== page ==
The next time I read the Ford Madox Ford novel was in its incarnation as The Saddest Story, in crisp pink facsimile copy of Blast prescribed in a college course on Anglo-American Modernism. I was very taken by Blast as a concept, a look, a typeface, during what might be considered my most revolutionary period, which might also be considered the least revolutionary revolutionary period ever experienced by a person. I latched on to The Good Soldier then because it was far more comprehensible to me than almost anything else we read during Anglo-American Modernism (or indeed, Blast). This text was carrying some artistic ideology, we were taught, but it was written in sentences I could understand.

The Good Soldier is probably the best book to teach in an English class that I can imagine, covering all the hot formal and contextual bases. (First of all, forget Turn of the Screw — here we have our unreliable narrator sans pareil.) Who is this man? An American. Who is his author? An Anglo-German. Where was this published? Blast? And when? Why, just before World Blast I!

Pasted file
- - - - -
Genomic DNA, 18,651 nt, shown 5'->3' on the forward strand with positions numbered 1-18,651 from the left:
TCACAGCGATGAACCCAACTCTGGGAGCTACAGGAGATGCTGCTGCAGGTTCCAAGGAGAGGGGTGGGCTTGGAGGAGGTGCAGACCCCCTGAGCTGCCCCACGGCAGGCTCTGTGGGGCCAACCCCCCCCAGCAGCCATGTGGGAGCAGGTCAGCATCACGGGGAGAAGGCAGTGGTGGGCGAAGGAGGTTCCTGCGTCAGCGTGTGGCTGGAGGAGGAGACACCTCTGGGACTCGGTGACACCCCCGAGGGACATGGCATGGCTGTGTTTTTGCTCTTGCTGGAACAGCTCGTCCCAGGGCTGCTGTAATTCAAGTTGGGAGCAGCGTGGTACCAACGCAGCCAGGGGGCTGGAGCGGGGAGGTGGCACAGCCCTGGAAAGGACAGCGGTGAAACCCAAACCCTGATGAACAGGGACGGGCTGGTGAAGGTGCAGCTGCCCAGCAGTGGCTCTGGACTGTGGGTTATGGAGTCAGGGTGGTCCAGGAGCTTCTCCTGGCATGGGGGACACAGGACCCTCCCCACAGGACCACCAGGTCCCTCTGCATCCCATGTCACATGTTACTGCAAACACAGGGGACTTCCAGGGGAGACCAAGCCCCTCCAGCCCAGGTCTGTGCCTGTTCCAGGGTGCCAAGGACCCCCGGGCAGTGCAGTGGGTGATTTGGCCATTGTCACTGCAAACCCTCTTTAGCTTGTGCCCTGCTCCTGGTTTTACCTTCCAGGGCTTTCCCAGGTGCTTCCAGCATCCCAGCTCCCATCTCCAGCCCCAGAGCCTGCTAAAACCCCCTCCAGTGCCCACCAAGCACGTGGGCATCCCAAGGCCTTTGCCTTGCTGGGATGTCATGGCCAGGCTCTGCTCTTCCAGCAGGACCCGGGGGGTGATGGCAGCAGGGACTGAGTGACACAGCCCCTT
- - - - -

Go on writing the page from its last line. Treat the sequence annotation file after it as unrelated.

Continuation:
What a narrator! To read him is to hear a 100-year-old joke and get it, even if the terms on which you get it are slightly out of kilter from the original. Right off the bat, Dowell, this placid American, describes for us the Ashburnhams, the male half of which will disrupt everyone’s existence with wandering heart and loins: “They were descended, as you will probably expect, from the Ashburnham who accompanied Charles I to the scaffold, and, as you must also expect with this class of English people, you would never have noticed it.”